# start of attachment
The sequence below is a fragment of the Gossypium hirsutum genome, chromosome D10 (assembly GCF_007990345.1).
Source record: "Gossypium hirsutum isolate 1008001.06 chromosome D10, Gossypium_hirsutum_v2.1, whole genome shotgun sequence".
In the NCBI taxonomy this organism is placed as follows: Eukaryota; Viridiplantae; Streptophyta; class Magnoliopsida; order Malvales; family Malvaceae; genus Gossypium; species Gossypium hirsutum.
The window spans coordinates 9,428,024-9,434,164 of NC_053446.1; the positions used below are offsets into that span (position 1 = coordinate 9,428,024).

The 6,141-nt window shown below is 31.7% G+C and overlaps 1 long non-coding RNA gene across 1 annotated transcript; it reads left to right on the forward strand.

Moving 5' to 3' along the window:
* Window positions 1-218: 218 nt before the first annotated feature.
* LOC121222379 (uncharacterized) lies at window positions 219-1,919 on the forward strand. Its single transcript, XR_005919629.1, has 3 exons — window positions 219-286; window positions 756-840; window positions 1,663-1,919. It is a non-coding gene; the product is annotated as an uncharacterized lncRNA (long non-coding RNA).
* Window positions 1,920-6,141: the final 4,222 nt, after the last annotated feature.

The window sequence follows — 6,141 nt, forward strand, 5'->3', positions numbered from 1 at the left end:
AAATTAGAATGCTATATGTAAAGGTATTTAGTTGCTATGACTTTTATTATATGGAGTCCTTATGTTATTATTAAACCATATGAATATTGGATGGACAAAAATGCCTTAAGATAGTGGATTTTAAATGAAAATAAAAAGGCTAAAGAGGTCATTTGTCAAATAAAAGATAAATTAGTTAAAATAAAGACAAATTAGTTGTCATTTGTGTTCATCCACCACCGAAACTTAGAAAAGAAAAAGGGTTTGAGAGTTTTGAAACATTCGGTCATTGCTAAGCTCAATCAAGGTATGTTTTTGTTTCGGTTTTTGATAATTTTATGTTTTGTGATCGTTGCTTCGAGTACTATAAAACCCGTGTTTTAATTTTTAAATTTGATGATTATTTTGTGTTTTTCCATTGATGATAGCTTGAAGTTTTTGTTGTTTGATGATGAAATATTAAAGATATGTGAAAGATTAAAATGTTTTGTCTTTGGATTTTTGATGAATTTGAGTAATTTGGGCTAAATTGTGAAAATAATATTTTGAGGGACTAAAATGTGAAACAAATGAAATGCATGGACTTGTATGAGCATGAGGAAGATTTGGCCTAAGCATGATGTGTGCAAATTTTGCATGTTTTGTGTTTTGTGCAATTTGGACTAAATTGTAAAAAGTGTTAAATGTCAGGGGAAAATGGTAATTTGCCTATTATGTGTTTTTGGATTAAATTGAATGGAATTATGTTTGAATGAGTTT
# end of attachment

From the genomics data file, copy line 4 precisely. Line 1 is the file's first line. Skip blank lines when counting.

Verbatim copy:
The window spans coordinates 9,428,024-9,434,164 of NC_053446.1; the positions used below are offsets into that span (position 1 = coordinate 9,428,024).